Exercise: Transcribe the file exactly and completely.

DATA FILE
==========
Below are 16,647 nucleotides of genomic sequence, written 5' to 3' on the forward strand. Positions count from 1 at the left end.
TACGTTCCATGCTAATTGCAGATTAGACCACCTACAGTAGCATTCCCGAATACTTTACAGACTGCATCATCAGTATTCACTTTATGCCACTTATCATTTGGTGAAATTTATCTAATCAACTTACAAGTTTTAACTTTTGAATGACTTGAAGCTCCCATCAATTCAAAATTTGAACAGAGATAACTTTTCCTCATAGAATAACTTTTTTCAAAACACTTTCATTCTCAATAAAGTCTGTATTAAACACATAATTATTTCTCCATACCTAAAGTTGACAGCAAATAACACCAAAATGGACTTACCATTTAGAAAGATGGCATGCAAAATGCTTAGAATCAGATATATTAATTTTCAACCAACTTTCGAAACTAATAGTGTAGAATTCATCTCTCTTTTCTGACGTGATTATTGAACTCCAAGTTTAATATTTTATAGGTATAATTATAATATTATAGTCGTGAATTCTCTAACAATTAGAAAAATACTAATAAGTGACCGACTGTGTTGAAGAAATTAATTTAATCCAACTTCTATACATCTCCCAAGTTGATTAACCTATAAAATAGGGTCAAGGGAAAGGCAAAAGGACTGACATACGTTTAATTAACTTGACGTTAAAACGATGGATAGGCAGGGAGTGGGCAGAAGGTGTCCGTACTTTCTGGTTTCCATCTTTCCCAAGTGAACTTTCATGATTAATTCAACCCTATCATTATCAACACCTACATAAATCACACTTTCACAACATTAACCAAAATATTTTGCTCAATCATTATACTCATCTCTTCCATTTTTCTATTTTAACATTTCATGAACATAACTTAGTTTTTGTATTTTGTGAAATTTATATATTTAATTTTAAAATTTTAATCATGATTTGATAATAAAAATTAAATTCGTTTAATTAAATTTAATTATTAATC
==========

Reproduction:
Below are 16,647 nucleotides of genomic sequence, written 5' to 3' on the forward strand. Positions count from 1 at the left end.
TACGTTCCATGCTAATTGCAGATTAGACCACCTACAGTAGCATTCCCGAATACTTTACAGACTGCATCATCAGTATTCACTTTATGCCACTTATCATTTGGTGAAATTTATCTAATCAACTTACAAGTTTTAACTTTTGAATGACTTGAAGCTCCCATCAATTCAAAATTTGAACAGAGATAACTTTTCCTCATAGAATAACTTTTTTCAAAACACTTTCATTCTCAATAAAGTCTGTATTAAACACATAATTATTTCTCCATACCTAAAGTTGACAGCAAATAACACCAAAATGGACTTACCATTTAGAAAGATGGCATGCAAAATGCTTAGAATCAGATATATTAATTTTCAACCAACTTTCGAAACTAATAGTGTAGAATTCATCTCTCTTTTCTGACGTGATTATTGAACTCCAAGTTTAATATTTTATAGGTATAATTATAATATTATAGTCGTGAATTCTCTAACAATTAGAAAAATACTAATAAGTGACCGACTGTGTTGAAGAAATTAATTTAATCCAACTTCTATACATCTCCCAAGTTGATTAACCTATAAAATAGGGTCAAGGGAAAGGCAAAAGGACTGACATACGTTTAATTAACTTGACGTTAAAACGATGGATAGGCAGGGAGTGGGCAGAAGGTGTCCGTACTTTCTGGTTTCCATCTTTCCCAAGTGAACTTTCATGATTAATTCAACCCTATCATTATCAACACCTACATAAATCACACTTTCACAACATTAACCAAAATATTTTGCTCAATCATTATACTCATCTCTTCCATTTTTCTATTTTAACATTTCATGAACATAACTTAGTTTTTGTATTTTGTGAAATTTATATATTTAATTTTAAAATTTTAATCATGATTTGATAATAAAAATTAAATTCGTTTAATTAAATTTAATTATTAATC